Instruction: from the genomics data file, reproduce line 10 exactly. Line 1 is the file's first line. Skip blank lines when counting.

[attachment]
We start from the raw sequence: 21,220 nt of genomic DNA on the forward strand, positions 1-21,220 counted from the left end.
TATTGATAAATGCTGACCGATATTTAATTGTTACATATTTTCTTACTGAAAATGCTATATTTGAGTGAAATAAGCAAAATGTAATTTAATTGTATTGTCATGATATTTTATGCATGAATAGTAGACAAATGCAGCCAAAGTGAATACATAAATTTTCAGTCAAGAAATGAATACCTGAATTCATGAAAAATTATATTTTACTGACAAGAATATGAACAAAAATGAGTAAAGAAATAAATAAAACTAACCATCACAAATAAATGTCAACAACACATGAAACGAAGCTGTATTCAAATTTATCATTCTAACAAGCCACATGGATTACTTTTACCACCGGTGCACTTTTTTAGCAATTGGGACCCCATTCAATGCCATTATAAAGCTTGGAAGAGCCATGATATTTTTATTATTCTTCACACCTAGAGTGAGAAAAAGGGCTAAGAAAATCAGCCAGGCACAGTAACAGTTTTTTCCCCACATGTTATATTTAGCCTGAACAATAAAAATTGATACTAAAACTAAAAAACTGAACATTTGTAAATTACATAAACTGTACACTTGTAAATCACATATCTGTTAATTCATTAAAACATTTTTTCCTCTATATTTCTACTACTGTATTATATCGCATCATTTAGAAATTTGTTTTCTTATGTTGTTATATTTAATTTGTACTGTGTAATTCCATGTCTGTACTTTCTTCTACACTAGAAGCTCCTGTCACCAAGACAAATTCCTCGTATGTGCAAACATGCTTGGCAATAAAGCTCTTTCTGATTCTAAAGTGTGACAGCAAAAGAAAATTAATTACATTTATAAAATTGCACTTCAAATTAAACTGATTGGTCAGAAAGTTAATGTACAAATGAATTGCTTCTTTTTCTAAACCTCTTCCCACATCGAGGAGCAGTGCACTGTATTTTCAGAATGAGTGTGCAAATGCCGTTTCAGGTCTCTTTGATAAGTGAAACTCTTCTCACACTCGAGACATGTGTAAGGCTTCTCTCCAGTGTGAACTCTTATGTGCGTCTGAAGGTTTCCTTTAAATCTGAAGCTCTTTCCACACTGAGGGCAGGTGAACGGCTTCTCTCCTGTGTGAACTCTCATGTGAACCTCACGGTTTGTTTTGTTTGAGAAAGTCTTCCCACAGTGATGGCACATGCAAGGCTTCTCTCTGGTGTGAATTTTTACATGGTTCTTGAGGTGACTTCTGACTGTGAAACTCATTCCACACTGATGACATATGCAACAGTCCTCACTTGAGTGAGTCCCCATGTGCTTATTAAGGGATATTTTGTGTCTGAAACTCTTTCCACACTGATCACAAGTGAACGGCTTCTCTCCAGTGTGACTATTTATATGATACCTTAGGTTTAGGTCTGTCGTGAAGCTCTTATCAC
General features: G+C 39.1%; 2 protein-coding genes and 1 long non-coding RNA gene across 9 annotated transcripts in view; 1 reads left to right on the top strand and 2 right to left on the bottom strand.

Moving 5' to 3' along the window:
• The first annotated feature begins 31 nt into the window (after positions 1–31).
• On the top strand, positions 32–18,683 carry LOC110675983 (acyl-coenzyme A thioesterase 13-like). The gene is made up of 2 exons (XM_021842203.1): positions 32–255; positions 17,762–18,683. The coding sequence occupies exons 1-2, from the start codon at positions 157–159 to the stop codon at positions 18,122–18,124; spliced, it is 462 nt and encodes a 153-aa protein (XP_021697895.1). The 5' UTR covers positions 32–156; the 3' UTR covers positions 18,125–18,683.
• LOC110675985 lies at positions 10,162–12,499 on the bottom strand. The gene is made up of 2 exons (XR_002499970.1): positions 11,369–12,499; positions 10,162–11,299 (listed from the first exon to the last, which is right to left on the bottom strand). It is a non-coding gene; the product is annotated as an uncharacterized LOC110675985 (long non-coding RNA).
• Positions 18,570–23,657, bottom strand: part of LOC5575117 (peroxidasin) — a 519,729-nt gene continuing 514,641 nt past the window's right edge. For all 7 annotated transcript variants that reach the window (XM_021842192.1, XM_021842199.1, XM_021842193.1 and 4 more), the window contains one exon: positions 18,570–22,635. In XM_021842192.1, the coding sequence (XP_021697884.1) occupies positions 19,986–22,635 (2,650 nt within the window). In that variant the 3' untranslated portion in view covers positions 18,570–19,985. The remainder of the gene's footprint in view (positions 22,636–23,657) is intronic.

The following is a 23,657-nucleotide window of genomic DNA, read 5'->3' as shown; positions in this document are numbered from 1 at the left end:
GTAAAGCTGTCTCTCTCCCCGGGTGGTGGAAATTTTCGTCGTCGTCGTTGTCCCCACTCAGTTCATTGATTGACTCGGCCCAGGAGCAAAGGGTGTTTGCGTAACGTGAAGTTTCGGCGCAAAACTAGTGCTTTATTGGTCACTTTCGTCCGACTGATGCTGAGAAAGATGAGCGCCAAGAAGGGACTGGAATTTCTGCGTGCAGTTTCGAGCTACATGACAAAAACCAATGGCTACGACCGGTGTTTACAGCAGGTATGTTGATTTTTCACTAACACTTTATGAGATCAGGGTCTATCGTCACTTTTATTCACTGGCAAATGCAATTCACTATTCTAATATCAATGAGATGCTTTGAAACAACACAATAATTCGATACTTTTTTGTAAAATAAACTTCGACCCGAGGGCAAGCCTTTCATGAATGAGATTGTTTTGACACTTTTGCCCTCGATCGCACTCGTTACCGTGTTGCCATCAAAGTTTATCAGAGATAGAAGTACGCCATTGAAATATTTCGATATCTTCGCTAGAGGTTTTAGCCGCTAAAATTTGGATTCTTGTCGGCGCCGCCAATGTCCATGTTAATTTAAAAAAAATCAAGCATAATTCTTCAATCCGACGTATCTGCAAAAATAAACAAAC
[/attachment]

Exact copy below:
GTAAAGCTGTCTCTCTCCCCGGGTGGTGGAAATTTTCGTCGTCGTCGTTGTCCCCACTCAGTTCATTGATTGACTCGGCCCAGGAGCAAAGGGTGTTTGCGTAACGTGAAGTTTCGGCGCAAAACTAGTGCTTTATTGGTCACTTTCGTCCGACTGATGCTGAGAAAGATGAGCGCCAAGAAGGGACTGGAATTTCTGCGTGCAGTTTCGAGCTACATGACAAAAACCAATGGCTACGACCGGTGTTTACAGCAGGTATGTTGATTTTTCACTAACACTTTATGAGATCAGGGTCTATCGTCACTTTTATTCACTGGCAAATGCAATTCACTATTCTAATATCAATGAGATGCTTTGAAACAACACAATAATTCGATACTTTTTTGTAAAATAAACTTCGACCCGAGGGCAAGCCTTTCATGAATGAGATTGTTTTGACACTTTTGCCCTCGATCGCACTCGTTACCGTGTTGCCATCAAAGTTTATCAGAGATAGAAGTACGCCATTGAAATATTTCGATATCTTCGCTAGAGGTTTTAGCCGCTAAAATTTGGATTCTTGTCGGCGCCGCCAATGTCCATGTTAATTTAAAAAAAATCAAGCATAATTCTTCAATCCGACGTATCTGCAAAAATAAACAAAC